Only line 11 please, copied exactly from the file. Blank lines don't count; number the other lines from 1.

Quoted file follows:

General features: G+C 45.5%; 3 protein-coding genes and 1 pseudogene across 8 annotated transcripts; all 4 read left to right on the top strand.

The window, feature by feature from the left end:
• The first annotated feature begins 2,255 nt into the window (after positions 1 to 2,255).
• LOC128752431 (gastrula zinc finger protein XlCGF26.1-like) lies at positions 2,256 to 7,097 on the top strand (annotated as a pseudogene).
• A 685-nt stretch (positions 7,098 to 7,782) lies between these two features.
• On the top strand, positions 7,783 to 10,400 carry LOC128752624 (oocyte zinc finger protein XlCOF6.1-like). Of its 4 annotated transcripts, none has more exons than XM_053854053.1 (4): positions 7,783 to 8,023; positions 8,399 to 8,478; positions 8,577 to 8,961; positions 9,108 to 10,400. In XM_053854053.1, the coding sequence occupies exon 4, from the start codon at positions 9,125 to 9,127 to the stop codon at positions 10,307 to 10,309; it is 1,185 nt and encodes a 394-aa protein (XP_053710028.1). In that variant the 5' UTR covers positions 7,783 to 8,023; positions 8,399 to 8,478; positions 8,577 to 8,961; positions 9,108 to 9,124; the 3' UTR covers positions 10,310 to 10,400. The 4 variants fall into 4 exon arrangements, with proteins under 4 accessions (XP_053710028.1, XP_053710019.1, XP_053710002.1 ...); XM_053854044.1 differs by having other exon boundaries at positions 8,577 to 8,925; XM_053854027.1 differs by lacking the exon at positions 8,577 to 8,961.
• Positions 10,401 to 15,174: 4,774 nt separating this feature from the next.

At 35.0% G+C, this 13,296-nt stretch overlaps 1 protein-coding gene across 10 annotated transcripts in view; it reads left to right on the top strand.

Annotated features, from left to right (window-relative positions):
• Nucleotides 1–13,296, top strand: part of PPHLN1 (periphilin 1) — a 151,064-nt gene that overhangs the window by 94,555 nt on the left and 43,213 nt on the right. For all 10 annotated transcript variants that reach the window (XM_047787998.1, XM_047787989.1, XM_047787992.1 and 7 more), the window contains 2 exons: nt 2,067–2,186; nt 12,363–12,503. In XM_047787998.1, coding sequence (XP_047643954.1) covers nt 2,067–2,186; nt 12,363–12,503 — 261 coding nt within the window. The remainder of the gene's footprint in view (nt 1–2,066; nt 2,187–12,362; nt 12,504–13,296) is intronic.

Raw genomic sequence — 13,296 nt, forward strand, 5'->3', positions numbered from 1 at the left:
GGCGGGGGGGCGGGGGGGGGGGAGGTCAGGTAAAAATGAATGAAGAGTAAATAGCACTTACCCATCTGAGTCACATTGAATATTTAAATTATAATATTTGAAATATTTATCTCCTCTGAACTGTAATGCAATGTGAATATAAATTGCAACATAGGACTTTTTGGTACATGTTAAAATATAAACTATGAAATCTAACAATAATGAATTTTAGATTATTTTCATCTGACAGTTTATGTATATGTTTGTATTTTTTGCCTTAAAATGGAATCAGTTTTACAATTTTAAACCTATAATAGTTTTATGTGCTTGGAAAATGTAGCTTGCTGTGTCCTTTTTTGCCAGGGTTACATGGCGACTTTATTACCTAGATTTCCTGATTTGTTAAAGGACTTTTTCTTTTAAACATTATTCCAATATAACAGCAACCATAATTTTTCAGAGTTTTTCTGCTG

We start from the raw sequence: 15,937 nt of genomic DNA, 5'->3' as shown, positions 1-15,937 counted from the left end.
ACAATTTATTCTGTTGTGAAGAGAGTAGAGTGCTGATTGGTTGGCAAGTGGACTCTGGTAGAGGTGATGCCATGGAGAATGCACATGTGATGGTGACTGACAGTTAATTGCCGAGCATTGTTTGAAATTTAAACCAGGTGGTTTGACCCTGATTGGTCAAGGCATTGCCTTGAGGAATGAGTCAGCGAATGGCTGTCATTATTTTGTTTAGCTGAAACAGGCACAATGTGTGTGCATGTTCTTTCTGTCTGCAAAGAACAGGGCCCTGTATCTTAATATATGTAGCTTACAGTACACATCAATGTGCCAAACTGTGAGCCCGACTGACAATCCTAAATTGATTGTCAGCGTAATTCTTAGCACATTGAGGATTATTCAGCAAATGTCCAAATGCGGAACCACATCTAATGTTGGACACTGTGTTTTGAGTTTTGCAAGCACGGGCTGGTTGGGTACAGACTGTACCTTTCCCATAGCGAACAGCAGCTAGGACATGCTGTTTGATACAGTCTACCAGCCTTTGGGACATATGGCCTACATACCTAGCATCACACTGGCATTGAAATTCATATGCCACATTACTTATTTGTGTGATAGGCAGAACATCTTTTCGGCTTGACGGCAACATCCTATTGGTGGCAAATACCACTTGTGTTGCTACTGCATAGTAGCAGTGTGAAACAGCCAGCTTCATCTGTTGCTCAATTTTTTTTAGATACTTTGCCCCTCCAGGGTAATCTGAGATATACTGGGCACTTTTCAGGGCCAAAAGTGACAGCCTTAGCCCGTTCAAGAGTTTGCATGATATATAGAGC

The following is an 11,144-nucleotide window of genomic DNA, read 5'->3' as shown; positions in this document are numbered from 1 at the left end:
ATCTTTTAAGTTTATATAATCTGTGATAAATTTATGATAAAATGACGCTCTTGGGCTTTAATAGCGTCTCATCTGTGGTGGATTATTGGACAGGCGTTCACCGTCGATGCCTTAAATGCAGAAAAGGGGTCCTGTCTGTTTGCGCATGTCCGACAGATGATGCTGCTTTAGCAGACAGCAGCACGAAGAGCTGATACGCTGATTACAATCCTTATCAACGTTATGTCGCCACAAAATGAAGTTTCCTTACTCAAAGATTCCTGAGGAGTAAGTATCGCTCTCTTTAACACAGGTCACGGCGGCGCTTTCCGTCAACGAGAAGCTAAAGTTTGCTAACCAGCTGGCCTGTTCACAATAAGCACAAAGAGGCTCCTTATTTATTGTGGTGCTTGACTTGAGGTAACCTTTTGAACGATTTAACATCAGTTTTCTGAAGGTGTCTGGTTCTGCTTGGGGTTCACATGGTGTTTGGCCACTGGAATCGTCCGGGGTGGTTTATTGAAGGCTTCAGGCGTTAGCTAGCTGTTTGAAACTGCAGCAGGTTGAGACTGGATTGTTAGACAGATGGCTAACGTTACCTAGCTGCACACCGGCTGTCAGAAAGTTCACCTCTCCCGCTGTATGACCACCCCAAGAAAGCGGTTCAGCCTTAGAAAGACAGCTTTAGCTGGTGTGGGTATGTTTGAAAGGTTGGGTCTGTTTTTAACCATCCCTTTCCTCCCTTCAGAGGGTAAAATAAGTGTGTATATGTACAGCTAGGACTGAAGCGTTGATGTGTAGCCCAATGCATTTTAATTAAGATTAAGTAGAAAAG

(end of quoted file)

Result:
Raw genomic sequence — 13,296 nt, forward strand, 5'->3', positions numbered from 1 at the left: